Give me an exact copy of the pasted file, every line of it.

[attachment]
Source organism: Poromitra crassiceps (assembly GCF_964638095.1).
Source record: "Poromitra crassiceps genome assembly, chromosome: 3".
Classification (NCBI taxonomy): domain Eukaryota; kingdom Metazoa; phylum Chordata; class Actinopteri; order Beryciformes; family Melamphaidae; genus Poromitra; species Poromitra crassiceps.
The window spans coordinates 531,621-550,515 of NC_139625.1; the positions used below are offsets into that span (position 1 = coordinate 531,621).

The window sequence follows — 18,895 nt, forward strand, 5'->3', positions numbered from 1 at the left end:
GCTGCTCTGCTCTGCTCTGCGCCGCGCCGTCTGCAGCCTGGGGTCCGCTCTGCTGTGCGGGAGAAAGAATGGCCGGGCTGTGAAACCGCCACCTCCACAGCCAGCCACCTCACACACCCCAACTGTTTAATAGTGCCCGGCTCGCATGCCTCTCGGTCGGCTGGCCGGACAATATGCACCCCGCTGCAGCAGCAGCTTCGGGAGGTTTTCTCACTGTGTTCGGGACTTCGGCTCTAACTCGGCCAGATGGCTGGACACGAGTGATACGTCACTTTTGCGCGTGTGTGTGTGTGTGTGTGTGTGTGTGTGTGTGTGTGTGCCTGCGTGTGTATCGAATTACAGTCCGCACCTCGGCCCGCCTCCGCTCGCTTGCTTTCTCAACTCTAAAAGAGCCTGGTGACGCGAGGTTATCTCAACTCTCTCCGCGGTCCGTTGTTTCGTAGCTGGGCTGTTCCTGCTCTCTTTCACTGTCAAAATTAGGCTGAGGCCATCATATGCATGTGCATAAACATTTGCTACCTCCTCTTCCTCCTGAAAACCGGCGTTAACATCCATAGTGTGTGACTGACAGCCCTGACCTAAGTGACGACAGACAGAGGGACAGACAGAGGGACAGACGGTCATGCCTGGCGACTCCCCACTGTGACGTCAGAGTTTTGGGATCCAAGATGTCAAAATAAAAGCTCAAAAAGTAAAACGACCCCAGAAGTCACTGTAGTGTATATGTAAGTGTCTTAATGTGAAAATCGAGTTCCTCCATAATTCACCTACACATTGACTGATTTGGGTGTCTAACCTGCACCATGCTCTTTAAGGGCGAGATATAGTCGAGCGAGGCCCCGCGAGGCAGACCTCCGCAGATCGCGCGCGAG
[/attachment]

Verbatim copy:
Source organism: Poromitra crassiceps (assembly GCF_964638095.1).
Source record: "Poromitra crassiceps genome assembly, chromosome: 3".
Classification (NCBI taxonomy): domain Eukaryota; kingdom Metazoa; phylum Chordata; class Actinopteri; order Beryciformes; family Melamphaidae; genus Poromitra; species Poromitra crassiceps.
The window spans coordinates 531,621-550,515 of NC_139625.1; the positions used below are offsets into that span (position 1 = coordinate 531,621).

The window sequence follows — 18,895 nt, forward strand, 5'->3', positions numbered from 1 at the left end:
GCTGCTCTGCTCTGCTCTGCGCCGCGCCGTCTGCAGCCTGGGGTCCGCTCTGCTGTGCGGGAGAAAGAATGGCCGGGCTGTGAAACCGCCACCTCCACAGCCAGCCACCTCACACACCCCAACTGTTTAATAGTGCCCGGCTCGCATGCCTCTCGGTCGGCTGGCCGGACAATATGCACCCCGCTGCAGCAGCAGCTTCGGGAGGTTTTCTCACTGTGTTCGGGACTTCGGCTCTAACTCGGCCAGATGGCTGGACACGAGTGATACGTCACTTTTGCGCGTGTGTGTGTGTGTGTGTGTGTGTGTGTGTGTGTGTGTGCCTGCGTGTGTATCGAATTACAGTCCGCACCTCGGCCCGCCTCCGCTCGCTTGCTTTCTCAACTCTAAAAGAGCCTGGTGACGCGAGGTTATCTCAACTCTCTCCGCGGTCCGTTGTTTCGTAGCTGGGCTGTTCCTGCTCTCTTTCACTGTCAAAATTAGGCTGAGGCCATCATATGCATGTGCATAAACATTTGCTACCTCCTCTTCCTCCTGAAAACCGGCGTTAACATCCATAGTGTGTGACTGACAGCCCTGACCTAAGTGACGACAGACAGAGGGACAGACAGAGGGACAGACGGTCATGCCTGGCGACTCCCCACTGTGACGTCAGAGTTTTGGGATCCAAGATGTCAAAATAAAAGCTCAAAAAGTAAAACGACCCCAGAAGTCACTGTAGTGTATATGTAAGTGTCTTAATGTGAAAATCGAGTTCCTCCATAATTCACCTACACATTGACTGATTTGGGTGTCTAACCTGCACCATGCTCTTTAAGGGCGAGATATAGTCGAGCGAGGCCCCGCGAGGCAGACCTCCGCAGATCGCGCGCGAG